I am still talking about taking towns to people; in different ways, including getting access to our leader/s, be it through Zain Network or ‘Zainab networking’ (secretary), which executive secretary one is hard to come by. The Phase II of the students’ project that the president flagged off that day was ‘the Little Doves Academy’, a talent development school to be built here for repatriating our talent primary school children from East Africa, especially the Little Doves Choir, the pioneer child-musician group leading in South Sudan those days (See this link for more about the Doves: The follow up to this project was blocked and no committee from the ‘Ministry of Eatducation’ was formed for it as it fetched no immediate quick cash like the scholarship deal that was grabbed and grafted.

Back to the taking-towns-to-the-people vision, in 2008, having failed to access again the President, not even Vice One, my group tried to take their own town (school) to the village in what we thought would be an attractive alternative. I took the ‘little doves’ to tour the villages with a message of peace as a first stage of the project development. Our last destination was Panyagoor, capital of Twic East County. As we passed through Kolmarek, my boma that is bordering Twic East County, one of Kiir’s mothers-in-law passed a very important message to me in a traditional style of communication.

“So you have come home this time? Do you meet ‘Mony-e-Achol’ (Achol’s husband) in your Juba there? We only see you singing Kiir Mayardit fii Juba, Riek Machar Teny fii Juba, Wani Iga fii Juba, Nyandeng Garang fii Juba, (in the song ‘Garang Adanna Horriya’), so when will they just pass through our village like you again?” she asked and I lied to her that we would tell him/them. Did we? No, but yes. I am now telling them, ain’t I?

But the first time, which is the best time, I wanted to pass that Aboudit woman’s message to their son-in-law was by transforming the ignored ‘Little Doves Academy’ into a village school in memory of the late Achol Philip and her husband, our president, Kiir Mayardit. This second school proposal, this time by USTASS (, was to be called ‘Achol and Kiir Primary School’ and built in Kolmarek, Jalle Payam, to be inaugurated by the President, himself. But did it materialize? No! Though there was such a will, there was not such a way as getting an appointment with the president or his family. Not even with Achol’s children, especially her daughter, Anok Achol Philip as in Jonglei or Anok Kiir Mayardit as in Warrap, according to Dinka tradition. I wonder if there would even be an invitation of Jonglei state as an ‘uncle state’ to Anok or Thiik’s wedding one day, God bless them with a good future!

In conclusion, during these days of the so-called lobbying, even telling or seeking the truth would end someone in the classification of a self-seeking lobbyist. For me and my group, we are not lobbying for that or other project this time. We are done! I reveal these series of serious project attempts just because I am no longer following them nor am I now in South Sudan. If Kiir visited his village-in-law this time, he would even be told shocking news that even his brothers-in-law are back to exile because his government has hailed to attack them or has failed to protect them. Of course, be it through their Intelligence or negligence that we, scribes or writers of South Sudan, are on the run for our lives, Kiir’s government is to shoulder the whole boulder of responsibility for the insecurity, including the insecurity that keeps him off his in-laws in the village.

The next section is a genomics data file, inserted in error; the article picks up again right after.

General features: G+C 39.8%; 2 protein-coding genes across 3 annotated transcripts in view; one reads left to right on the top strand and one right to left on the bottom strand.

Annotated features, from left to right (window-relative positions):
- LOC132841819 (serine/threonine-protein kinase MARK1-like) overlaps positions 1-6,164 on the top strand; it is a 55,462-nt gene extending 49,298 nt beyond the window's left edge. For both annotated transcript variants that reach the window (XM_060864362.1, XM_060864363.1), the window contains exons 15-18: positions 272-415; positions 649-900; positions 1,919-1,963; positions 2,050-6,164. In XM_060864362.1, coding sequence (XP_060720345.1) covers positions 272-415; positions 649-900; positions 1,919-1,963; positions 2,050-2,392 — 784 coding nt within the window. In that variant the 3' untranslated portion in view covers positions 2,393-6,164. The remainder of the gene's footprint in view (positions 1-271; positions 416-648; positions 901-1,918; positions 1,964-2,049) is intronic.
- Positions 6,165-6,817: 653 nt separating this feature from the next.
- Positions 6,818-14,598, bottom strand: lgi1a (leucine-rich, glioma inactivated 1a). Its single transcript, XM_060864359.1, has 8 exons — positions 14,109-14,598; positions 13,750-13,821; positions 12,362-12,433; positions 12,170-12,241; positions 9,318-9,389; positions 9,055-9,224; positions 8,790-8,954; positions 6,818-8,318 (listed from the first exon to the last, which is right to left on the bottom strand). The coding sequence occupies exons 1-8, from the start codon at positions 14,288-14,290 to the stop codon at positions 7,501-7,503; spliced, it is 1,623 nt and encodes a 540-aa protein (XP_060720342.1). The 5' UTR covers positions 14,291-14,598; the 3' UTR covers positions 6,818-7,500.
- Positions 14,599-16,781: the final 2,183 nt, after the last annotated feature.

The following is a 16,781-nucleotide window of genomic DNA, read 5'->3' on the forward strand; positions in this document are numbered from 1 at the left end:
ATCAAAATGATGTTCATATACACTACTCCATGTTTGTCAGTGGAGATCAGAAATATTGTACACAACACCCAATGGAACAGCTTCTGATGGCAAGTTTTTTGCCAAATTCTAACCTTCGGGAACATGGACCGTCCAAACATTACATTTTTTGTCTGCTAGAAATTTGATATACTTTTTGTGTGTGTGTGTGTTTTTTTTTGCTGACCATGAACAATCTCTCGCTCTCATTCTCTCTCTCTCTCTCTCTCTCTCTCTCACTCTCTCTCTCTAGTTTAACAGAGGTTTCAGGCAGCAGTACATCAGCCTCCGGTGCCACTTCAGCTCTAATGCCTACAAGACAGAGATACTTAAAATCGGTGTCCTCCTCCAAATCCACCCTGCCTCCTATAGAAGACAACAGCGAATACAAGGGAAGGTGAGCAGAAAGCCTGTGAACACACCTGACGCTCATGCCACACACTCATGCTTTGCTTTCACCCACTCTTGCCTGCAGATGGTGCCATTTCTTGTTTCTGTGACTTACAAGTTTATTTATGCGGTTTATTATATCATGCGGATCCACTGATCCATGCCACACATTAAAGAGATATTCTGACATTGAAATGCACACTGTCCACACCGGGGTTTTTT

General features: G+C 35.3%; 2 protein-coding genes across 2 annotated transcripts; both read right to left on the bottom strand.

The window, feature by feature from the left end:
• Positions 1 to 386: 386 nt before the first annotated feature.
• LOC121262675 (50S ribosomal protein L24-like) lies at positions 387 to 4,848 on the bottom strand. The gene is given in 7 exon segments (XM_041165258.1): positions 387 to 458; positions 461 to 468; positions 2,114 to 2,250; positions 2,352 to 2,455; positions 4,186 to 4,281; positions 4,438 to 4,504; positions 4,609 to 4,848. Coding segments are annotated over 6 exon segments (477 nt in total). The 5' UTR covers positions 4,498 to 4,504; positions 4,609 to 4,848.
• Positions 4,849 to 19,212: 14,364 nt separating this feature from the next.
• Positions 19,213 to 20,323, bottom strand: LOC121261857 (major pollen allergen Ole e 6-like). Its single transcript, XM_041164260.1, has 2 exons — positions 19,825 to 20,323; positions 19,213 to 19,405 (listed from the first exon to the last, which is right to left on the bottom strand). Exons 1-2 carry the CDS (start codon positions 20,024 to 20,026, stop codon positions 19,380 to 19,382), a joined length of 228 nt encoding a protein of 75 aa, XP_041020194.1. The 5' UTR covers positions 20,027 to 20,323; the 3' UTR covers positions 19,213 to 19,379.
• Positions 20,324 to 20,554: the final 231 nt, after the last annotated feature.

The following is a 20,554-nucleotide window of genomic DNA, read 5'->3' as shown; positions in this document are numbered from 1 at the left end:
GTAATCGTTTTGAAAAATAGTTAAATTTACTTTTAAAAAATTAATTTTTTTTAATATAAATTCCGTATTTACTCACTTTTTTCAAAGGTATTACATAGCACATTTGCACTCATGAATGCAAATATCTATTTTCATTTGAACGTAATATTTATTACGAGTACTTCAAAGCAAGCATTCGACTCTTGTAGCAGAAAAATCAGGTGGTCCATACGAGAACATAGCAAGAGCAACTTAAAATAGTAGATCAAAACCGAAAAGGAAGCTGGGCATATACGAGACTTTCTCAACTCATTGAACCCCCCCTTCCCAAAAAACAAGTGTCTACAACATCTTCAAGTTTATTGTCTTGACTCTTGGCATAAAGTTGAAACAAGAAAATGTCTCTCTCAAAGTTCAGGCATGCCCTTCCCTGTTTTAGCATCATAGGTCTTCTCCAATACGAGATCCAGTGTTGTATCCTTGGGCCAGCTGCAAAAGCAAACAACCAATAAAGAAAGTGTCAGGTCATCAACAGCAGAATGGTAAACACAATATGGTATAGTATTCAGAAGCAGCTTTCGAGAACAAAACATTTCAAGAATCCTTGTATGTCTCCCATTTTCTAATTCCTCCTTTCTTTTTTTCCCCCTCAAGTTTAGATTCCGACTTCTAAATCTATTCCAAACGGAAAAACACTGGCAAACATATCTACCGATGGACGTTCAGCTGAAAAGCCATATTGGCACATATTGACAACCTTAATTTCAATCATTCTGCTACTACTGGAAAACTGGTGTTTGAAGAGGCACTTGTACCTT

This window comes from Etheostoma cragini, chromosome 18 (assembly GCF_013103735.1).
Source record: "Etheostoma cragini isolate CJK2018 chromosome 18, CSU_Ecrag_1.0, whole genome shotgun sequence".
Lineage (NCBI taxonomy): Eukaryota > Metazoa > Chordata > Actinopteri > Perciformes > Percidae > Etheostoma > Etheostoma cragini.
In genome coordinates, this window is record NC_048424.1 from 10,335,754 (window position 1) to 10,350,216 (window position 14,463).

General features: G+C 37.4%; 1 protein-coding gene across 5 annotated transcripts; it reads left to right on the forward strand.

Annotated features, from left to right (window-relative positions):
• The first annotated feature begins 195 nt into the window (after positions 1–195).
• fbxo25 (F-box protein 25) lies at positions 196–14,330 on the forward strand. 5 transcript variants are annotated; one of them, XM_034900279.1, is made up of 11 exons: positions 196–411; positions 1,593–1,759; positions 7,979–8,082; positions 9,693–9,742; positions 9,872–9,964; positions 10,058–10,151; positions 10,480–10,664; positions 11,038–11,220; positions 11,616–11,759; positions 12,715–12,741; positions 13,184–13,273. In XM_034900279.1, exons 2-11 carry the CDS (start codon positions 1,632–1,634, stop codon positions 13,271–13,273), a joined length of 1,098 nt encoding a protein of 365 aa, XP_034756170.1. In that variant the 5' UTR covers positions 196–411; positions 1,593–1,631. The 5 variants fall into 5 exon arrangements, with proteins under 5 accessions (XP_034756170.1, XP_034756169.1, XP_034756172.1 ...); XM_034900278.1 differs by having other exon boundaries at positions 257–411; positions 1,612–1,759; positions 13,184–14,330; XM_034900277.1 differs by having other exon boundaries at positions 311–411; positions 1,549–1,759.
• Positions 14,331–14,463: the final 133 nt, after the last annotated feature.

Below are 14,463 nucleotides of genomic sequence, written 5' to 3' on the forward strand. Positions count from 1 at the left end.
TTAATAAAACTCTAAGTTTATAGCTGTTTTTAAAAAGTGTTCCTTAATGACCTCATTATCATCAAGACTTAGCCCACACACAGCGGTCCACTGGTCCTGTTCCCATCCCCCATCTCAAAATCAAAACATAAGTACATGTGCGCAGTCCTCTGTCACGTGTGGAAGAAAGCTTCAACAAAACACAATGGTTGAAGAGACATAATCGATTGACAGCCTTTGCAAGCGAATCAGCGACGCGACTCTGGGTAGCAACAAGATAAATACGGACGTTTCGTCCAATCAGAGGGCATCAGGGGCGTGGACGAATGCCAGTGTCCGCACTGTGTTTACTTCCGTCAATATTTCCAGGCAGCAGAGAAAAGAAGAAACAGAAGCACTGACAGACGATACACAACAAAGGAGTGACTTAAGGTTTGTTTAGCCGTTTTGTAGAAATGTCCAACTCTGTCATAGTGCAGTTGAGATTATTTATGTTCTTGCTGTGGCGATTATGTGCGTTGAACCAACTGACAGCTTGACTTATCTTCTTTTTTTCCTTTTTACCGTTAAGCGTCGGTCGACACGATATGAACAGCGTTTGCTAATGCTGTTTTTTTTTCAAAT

(Again, if I had to run this school project in my village, it would not be this time lest it falls under the ‘Millennium Development Goals 2015’, whoever made it possible to let both RoSS MDGs coincide with the UN MDGs is capable of hijacking our country on its road to Eden!)

Me and my colleague enjoying the remains of MIG23 in Kolmarek, Jalle Payam. This is one of the reasons I left my homeland in 1990, but now, what shameless excuse I am going to give in 2013 for deserting my sweet home. Somebody help answer for me this, please.

Me enjoying the remains of MIG23 in Kolmarek, Jalle Payam. This damn metallic angel of death almost crashed my goatherd’s head in 1988 in my village! Thank God, the head has survived to write this as part of history. This is one of the reasons I left my homeland in 1990, but now, what shameless excuse I am going to give in 2013 for deserting my sweet home? Somebody help answer for me this, please.

Of course, I would not proceed to seek asylum overseas if there were anybody who oversees my security as a citizen of South Sudan. However, having said that, I am not in position of directly applying for an asylum because of one shameful question: The Form! As most of us, former refugees, can still very vividly remember, there is a ‘life history form’ that you are required to fill in, especially the section that asks, ‘Why do you want to leave your country of origin?’. Those days, we used to boldly fill in: “I want to leave my country because Khartoum government or Arab soldiers attacked my village, killed my relatives and took away our means of livelihoods…”, or something of that kind.

Today, what would I fill in that form, now that I am running away from Juba unlike my colleagues from Nuba? In case you don’t know why I will leave, am leaving or have left Juba, watch this space closely for a press release coming up shortly…! (Tomorrow or next…).

But finally, in conclusion, to put it in a nutshell as a last remark, I have to conclude and also to include with such repetitive emphasis as a piece of advice to Mr. President, my former brother-in-law, that even if the today’s SPLM has forgotten Dr. John Garang and his vision of taking towns to the people, even by simply taking a walk through the rural areas as your predecessor used to do, Your Excellency should not forget your relatives and the contributions of your SPLA martyrs such as your comrade-in-love, the late Cdr. Achol Philip Nhial. And by the way, Comrade, Colmarek is now connected to Zain Network. Therefore, the ‘Security’ can now call Col. Marek* (pseudonym) to confirm if there is no insecurity in case some old men invite their son-in-law to visit that village anytime from today. Bye for now.

Callmarek Oyee!

NB: Albeit all other complaints and security fears against these foreign-owned networks, thanks to telecommunication companies for relieving us from the burden of conveying news over long distances by hand couriers or town criers. What a relief that I, now being a refugee, shall only be just dialing my darling instead of using ‘Red Cross connection letters’ that used to take us almost 12 months to get a reply on whether mama or baba are still alive. And what a pity to forgive or forget such a person, or government or ‘gangmen’ that are forcing us from our world’s brand newest citizenship back to our ‘good old days’ of free spoon-feeding, just because we are asking for our rights to feeding ourselves with our own spoons! Give it a second look.